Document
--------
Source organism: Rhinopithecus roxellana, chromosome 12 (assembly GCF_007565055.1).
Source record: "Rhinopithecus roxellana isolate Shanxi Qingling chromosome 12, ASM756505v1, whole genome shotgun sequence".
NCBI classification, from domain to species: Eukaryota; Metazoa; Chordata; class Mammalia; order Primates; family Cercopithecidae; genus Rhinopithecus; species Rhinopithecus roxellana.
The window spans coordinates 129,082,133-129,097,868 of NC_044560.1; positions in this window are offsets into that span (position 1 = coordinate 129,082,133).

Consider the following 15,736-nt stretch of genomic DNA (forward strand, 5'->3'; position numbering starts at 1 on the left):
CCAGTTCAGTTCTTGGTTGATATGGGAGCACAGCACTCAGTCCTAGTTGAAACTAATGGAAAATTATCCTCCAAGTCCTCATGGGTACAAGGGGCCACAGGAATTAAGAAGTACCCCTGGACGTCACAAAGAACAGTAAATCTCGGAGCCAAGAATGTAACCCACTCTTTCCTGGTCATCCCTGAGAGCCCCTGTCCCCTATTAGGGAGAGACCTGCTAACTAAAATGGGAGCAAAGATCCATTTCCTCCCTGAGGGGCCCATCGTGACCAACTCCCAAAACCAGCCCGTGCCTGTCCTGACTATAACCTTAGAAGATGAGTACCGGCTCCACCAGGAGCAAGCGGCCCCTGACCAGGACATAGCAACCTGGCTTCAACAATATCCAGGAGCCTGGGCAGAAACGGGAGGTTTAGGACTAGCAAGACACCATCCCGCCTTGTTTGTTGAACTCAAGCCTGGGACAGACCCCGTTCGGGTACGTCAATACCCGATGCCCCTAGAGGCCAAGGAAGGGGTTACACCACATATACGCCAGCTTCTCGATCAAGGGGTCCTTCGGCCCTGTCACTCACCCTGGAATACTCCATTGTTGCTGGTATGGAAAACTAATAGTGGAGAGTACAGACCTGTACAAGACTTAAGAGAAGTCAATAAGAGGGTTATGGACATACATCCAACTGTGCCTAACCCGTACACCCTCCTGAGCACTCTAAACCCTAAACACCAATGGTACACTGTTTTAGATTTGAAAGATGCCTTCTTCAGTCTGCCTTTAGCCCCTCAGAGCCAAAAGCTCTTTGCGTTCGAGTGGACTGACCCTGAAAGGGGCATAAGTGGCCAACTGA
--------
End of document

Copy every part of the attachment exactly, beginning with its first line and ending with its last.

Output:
Source organism: Rhinopithecus roxellana, chromosome 12 (assembly GCF_007565055.1).
Source record: "Rhinopithecus roxellana isolate Shanxi Qingling chromosome 12, ASM756505v1, whole genome shotgun sequence".
NCBI classification, from domain to species: Eukaryota; Metazoa; Chordata; class Mammalia; order Primates; family Cercopithecidae; genus Rhinopithecus; species Rhinopithecus roxellana.
The window spans coordinates 129,082,133-129,097,868 of NC_044560.1; positions in this window are offsets into that span (position 1 = coordinate 129,082,133).

Consider the following 15,736-nt stretch of genomic DNA (forward strand, 5'->3'; position numbering starts at 1 on the left):
CCAGTTCAGTTCTTGGTTGATATGGGAGCACAGCACTCAGTCCTAGTTGAAACTAATGGAAAATTATCCTCCAAGTCCTCATGGGTACAAGGGGCCACAGGAATTAAGAAGTACCCCTGGACGTCACAAAGAACAGTAAATCTCGGAGCCAAGAATGTAACCCACTCTTTCCTGGTCATCCCTGAGAGCCCCTGTCCCCTATTAGGGAGAGACCTGCTAACTAAAATGGGAGCAAAGATCCATTTCCTCCCTGAGGGGCCCATCGTGACCAACTCCCAAAACCAGCCCGTGCCTGTCCTGACTATAACCTTAGAAGATGAGTACCGGCTCCACCAGGAGCAAGCGGCCCCTGACCAGGACATAGCAACCTGGCTTCAACAATATCCAGGAGCCTGGGCAGAAACGGGAGGTTTAGGACTAGCAAGACACCATCCCGCCTTGTTTGTTGAACTCAAGCCTGGGACAGACCCCGTTCGGGTACGTCAATACCCGATGCCCCTAGAGGCCAAGGAAGGGGTTACACCACATATACGCCAGCTTCTCGATCAAGGGGTCCTTCGGCCCTGTCACTCACCCTGGAATACTCCATTGTTGCTGGTATGGAAAACTAATAGTGGAGAGTACAGACCTGTACAAGACTTAAGAGAAGTCAATAAGAGGGTTATGGACATACATCCAACTGTGCCTAACCCGTACACCCTCCTGAGCACTCTAAACCCTAAACACCAATGGTACACTGTTTTAGATTTGAAAGATGCCTTCTTCAGTCTGCCTTTAGCCCCTCAGAGCCAAAAGCTCTTTGCGTTCGAGTGGACTGACCCTGAAAGGGGCATAAGTGGCCAACTGA